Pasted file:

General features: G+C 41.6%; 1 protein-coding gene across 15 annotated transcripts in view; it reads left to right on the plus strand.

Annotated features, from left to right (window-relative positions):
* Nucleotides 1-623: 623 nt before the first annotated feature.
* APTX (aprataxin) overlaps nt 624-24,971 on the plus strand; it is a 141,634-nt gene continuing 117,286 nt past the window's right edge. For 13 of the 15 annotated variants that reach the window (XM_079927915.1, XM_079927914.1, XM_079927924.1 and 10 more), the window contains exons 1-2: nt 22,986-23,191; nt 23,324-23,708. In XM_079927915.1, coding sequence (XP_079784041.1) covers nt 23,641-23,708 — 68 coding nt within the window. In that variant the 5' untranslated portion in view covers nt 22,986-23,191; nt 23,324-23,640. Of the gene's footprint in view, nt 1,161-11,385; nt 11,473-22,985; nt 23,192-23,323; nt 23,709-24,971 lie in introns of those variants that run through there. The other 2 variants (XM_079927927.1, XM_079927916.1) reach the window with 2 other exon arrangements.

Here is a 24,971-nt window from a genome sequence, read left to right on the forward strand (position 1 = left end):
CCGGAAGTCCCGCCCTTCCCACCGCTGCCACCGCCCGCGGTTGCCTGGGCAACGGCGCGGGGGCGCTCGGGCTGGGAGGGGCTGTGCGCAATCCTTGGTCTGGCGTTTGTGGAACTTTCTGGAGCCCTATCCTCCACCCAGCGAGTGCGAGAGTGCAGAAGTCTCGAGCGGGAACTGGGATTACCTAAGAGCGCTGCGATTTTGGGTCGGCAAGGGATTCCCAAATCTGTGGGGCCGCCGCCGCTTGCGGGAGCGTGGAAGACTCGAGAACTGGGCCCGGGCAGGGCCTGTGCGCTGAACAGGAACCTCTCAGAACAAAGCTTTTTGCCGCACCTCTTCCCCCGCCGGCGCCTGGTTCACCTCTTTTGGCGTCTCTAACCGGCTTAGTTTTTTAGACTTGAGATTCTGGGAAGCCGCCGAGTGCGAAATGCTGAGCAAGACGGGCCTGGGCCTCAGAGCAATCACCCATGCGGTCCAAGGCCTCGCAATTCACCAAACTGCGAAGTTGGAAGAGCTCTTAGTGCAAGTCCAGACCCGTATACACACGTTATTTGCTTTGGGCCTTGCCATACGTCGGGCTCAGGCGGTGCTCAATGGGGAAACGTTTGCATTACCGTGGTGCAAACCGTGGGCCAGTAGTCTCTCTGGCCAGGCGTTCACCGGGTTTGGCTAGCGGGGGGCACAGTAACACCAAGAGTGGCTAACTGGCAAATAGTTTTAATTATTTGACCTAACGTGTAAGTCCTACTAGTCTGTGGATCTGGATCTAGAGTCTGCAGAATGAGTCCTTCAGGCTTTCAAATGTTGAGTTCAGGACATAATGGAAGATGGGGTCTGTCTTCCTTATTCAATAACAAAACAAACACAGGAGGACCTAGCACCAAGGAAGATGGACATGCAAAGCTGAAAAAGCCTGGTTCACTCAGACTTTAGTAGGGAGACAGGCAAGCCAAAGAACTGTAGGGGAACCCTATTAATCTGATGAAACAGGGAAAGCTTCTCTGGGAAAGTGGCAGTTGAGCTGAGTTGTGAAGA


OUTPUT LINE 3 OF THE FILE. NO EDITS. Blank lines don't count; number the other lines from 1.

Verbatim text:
* Nucleotides 1-623: 623 nt before the first annotated feature.